Standing outside the East Gate of San Quentin Prison at 9:22 a.m. on November 16, I was shivering and impatient for my tour to start. I was dressed in all black because I wasn’t allowed to wear denim, gray, blue, lime green, or orange. I couldn’t bring any electronics or wear jewelry, either.
Along with several other business leaders in a group called Young Presidents’ Organization (YPO), I was getting checked in when one of our guides shouted excitedly.
“The man coming out right now is being released after twenty-seven years in prison!”
She motioned to a woman standing about 50 yards from us.
“That’s his wife and she has been here since 5 a.m. waiting for him to come out.”
The guide had barely finished her sentence when a van pulled through the gate and an officer guided out a man in a baggy, light-gray sweatsuit. The guard removed his handcuffs.
The man in gray walked toward his wife as she leaped toward him in giant ecstatic bounds, hands waving back and forth over her head, hooting in celebration.
They kissed and hugged.
Our group was silent.
Tears welled up in my eyes as I thought about how it might feel to be on this side of the wall after twenty-seven years of being confined.
During part of the prison tour, I listened to the stories of about a dozen men who went through a program called the Victim Offender Education Group (VOEG).
During those conversations I sat next to a convicted murderer, our elbows touching. As he shared the sadness and regret he feels for the woman whose life he took, he cried. He also shared about his own childhood traumas and spoke about his hopes for the future.
As I listened to the men’s stories, two things struck me.
- The process they went through in the program – meeting consistently, for years, with a trusted circle of peers to bravely do deep work on themselves – is remarkably similar to the small group work we do in YPO in small groups of C-Suite executives.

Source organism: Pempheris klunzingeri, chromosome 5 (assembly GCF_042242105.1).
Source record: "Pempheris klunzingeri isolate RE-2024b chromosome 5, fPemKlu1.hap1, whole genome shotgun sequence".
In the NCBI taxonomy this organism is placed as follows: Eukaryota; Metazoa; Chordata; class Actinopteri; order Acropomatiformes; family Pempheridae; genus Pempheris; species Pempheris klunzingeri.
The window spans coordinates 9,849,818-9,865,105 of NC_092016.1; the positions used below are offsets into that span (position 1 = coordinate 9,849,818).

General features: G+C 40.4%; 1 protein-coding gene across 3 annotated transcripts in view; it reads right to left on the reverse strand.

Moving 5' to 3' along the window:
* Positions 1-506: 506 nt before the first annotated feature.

- I could easily be the one who is behind bars. I like to think that I’m nothing like the person who committed a violent act while in a rage or the one who chose to drive drunk and kill someone. But I have lost control in anger and I have done foolish things like texting when I was driving. Those situations could have ended in a disaster if I was less fortunate.
I am left with the feeling that there is a thin wall between the outside and the inside of a prison. I feel lucky that I’m on the outside. And I admire the brave people inside who choose to do the work daily to become better versions of themselves. Their accountability reassures me, and their hope inspires me.
Please don’t hear this as me wanting to minimize the horrific pain caused by the violent choices people make. We can each decide, in every moment, how we will act. There is no explaining away decisions that harm others. My realization is just that I believe hope and growth can happen anywhere. I want to be humble like the men I met in the prison so I can experience it.
Earlier this month the Advice Column team shared some ideas for practicing gratitude during the month of Thanksgiving. In my household, we decided to fill out a sticky note each day with something we’re grateful for. (A photo is below.) The night I came home from San Quentin, my sticky note had just one word, “Freedom.”